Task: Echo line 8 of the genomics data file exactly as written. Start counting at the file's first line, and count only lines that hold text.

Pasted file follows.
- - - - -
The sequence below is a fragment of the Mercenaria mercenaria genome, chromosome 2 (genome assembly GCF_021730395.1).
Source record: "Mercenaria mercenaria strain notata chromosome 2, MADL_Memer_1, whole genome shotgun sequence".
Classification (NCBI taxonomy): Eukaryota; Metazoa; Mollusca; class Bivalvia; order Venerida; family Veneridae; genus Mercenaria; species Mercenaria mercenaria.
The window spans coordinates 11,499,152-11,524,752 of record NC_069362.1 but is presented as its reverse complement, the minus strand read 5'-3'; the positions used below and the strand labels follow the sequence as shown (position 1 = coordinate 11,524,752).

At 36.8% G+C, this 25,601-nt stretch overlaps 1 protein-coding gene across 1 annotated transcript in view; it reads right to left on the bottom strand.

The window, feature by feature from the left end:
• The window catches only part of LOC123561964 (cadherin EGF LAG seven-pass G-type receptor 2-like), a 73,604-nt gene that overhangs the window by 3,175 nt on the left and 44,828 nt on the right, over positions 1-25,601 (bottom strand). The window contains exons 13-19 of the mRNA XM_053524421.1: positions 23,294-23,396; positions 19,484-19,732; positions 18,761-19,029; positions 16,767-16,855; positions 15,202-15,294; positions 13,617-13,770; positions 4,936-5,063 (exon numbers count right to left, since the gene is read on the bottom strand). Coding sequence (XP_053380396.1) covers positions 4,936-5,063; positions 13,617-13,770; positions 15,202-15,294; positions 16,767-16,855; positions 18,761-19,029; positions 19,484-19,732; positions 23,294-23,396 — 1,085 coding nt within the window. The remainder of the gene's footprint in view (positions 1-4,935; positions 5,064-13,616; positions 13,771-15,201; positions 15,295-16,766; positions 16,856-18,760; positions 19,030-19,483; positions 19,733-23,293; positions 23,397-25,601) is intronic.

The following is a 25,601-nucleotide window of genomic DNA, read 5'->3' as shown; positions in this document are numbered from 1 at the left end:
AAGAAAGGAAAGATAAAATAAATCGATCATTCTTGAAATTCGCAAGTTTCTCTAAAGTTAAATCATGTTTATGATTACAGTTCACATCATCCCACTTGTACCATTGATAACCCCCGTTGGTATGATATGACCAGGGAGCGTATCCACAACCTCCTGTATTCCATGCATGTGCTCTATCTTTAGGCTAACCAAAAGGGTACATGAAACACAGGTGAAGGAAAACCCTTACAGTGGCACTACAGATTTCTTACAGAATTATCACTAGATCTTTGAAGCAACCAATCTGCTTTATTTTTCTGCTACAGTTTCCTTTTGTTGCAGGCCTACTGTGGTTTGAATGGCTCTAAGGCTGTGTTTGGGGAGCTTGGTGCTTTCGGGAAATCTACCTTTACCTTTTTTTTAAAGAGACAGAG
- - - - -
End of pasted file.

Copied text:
The following is a 25,601-nucleotide window of genomic DNA, read 5'->3' as shown; positions in this document are numbered from 1 at the left end: